Commentary, Local Commentary, National Commentary

Delegate Kaye Kory’s Richmond Report

I have been hearing from many constituents with grave concerns about the current state-mandated assessments/tests for elementary and middle school students. The concerns boil down to two major items: the time required of teachers and counselors to prepare, oversee and recover from what is now a series of tests at the beginning of the school year, in the middle of the school year and at the end of the school year; and the financial cost of devoting so much professional time to testing and thereby stopping all curriculum-based instruction for weeks as well as the professional time needed to catch up to the required curriculum pacing through the academic year. The professional involvement in administering these tests, as well as tests required by local school boards layered on top of and in between the state tests is surprisingly intense. The security protocols alone require many hands to strip each testing classroom of ALL materials that might distract or inform children as they are taking these tests. This means that literally each bulletin board and each student desk must be completely cleared; and of course, restored after testing.


Teachers and counselors must administer the tests and monitor the testing procedure and the students while taking the tests. Naturally, testing must be secure — no cheating, no sharing, no talking — and we all want our children to be responsible and trustworthy while taking a test.
But the time and effort alone involved in this mandated security protocol is somewhat staggering and stressful.


Now let’s talk about the tests themselves. What is the purpose of such frequent testing?
The purpose is to measure student progress to inform the curriculum content and pacing for teachers and to give parents an evaluation of their student’s academic progress or lack thereof compared across a spectrum locally, statewide and nationally. Another purpose is to measure a school’s success in teaching the required grade-appropriate curriculum. We all know that the most important aspect of academic testing is the feedback harvested from the results and the ability to implement appropriate changes in response to that feedback.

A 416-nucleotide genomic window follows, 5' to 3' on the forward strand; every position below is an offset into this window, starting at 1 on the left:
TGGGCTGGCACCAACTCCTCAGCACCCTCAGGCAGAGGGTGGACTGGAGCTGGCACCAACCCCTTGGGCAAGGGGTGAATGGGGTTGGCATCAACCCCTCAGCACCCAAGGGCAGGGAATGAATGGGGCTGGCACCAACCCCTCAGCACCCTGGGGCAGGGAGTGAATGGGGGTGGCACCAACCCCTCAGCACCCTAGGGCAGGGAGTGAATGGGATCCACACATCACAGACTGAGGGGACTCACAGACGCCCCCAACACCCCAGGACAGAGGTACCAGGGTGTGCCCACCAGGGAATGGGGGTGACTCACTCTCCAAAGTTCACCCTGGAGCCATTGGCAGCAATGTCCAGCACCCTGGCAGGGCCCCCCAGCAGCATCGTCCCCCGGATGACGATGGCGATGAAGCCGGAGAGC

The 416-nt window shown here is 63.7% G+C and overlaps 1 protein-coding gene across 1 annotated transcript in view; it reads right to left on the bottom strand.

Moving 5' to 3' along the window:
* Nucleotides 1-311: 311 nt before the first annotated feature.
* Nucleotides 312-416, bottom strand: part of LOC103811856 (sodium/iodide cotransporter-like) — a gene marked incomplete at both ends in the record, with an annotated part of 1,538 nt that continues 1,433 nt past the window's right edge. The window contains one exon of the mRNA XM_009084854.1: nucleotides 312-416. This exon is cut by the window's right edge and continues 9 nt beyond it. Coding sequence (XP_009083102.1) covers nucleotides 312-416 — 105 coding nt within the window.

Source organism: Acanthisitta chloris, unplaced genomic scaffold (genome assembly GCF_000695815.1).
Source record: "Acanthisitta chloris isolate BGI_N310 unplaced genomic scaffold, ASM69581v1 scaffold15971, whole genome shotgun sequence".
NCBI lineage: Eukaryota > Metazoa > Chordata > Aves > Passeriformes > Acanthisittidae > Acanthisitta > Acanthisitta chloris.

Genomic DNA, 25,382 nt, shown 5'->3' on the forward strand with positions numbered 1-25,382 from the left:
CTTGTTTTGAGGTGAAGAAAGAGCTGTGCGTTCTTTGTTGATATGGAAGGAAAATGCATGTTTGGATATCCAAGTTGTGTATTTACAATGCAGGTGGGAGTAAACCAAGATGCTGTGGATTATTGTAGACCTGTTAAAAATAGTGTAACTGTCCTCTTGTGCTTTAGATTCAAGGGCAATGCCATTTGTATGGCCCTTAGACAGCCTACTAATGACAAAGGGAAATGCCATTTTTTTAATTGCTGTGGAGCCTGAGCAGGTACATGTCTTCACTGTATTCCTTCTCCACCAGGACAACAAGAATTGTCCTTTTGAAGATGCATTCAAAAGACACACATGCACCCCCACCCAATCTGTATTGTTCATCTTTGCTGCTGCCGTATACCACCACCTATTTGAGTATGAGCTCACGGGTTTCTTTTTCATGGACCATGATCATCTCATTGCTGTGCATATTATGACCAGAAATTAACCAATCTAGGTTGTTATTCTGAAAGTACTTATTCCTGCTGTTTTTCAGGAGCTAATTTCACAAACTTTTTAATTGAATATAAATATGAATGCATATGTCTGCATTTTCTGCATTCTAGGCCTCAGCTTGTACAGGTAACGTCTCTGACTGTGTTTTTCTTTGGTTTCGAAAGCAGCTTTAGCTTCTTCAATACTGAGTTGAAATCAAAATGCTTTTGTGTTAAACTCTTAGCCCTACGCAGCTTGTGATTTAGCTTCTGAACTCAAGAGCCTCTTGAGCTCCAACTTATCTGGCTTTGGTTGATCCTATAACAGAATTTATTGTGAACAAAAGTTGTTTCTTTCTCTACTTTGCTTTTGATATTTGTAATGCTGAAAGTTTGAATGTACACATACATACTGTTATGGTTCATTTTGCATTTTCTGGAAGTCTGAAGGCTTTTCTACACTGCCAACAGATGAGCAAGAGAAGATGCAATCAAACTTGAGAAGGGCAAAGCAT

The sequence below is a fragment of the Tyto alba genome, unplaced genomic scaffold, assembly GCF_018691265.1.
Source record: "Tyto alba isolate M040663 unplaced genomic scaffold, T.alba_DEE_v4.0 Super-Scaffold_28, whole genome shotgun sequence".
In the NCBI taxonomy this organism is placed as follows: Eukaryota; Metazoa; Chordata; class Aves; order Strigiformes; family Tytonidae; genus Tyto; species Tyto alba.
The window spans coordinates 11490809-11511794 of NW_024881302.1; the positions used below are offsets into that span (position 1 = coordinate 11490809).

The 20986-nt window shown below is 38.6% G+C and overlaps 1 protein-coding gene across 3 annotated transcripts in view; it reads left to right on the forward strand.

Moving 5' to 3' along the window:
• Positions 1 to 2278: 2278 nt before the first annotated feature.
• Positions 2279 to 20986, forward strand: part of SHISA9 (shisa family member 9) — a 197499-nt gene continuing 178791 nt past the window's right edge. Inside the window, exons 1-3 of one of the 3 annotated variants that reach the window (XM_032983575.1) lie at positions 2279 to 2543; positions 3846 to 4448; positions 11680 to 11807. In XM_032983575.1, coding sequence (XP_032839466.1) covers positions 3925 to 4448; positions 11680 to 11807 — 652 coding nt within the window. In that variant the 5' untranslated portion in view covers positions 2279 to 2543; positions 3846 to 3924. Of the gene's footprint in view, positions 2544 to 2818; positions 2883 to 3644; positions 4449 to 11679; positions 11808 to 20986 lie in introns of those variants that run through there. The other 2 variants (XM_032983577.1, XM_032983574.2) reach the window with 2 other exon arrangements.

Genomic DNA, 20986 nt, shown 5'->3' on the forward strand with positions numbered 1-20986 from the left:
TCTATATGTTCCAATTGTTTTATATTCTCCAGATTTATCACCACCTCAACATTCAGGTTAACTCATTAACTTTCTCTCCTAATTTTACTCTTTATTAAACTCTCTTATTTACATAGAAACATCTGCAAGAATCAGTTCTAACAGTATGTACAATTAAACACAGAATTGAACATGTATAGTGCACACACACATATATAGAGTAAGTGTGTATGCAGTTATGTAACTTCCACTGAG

What happens if the state Department of Education does not provide feedback swiftly, comprehensively and most importantly, feedback data that is understandable and actionable?


Understandable and actionable for teachers and parents. What happens if students are tested on items they have not received instruction on? What happens if those students feel like failures and if the parents of those students blame the teachers for shortcomings that have nothing to do with classroom instruction, but simply the order in which information is presented to students as the academic year unfolds? The current testing mechanism for measuring student learning progress is to test on the entire academic-year-long curriculum at the middle of the academic year. Logically, this means that students will not have heard or had the opportunity to learn this information.


We are now seeing what happens. Teachers burn out and leave the profession. Remember, these same teachers are working double-time to overcome the students’ learning gaps created by the Covid shutdowns. We already have a shortage of teachers in Virginia and should not be consciously exacerbating that shortage. Students easily lose confidence in their ability to learn and ability to take tests. Students’ anxiety level goes up. We already are experiencing what some call “a student mental health crisis” that schools are not equipped, as now staffed, to handle. I haven’t even gotten to the ‘what happens if’ for students who are special needs and/or English-language learners.
Finally, what happens when, not if, parents learn about the damage to their children’s self-confidence and willingness to learn? How many children are going to willingly take a test asking for answers that they not only don’t know, but haven’t been taught? How many parents are going to willingly allow their children to be placed into these circumstances?


I think the answer is: Not many.


Finally, if the testing result data does not come back to the school and teachers in a digestible, usable form that can help build a curriculum appropriate to the results to be followed for the rest of the year, what is the point? If the information provided to parents is only in English and only in check-box yes or no form, how does that help? How does that allow parents to be supportive, contributing partners to our schools?


Our appointed directors of our state Department of Education, our appointed Board of Education, our elected Legislature and our elected Governor must confront these concerns and implement corrective measures now. Our children are our future. Let’s build a future we can be proud of, starting now!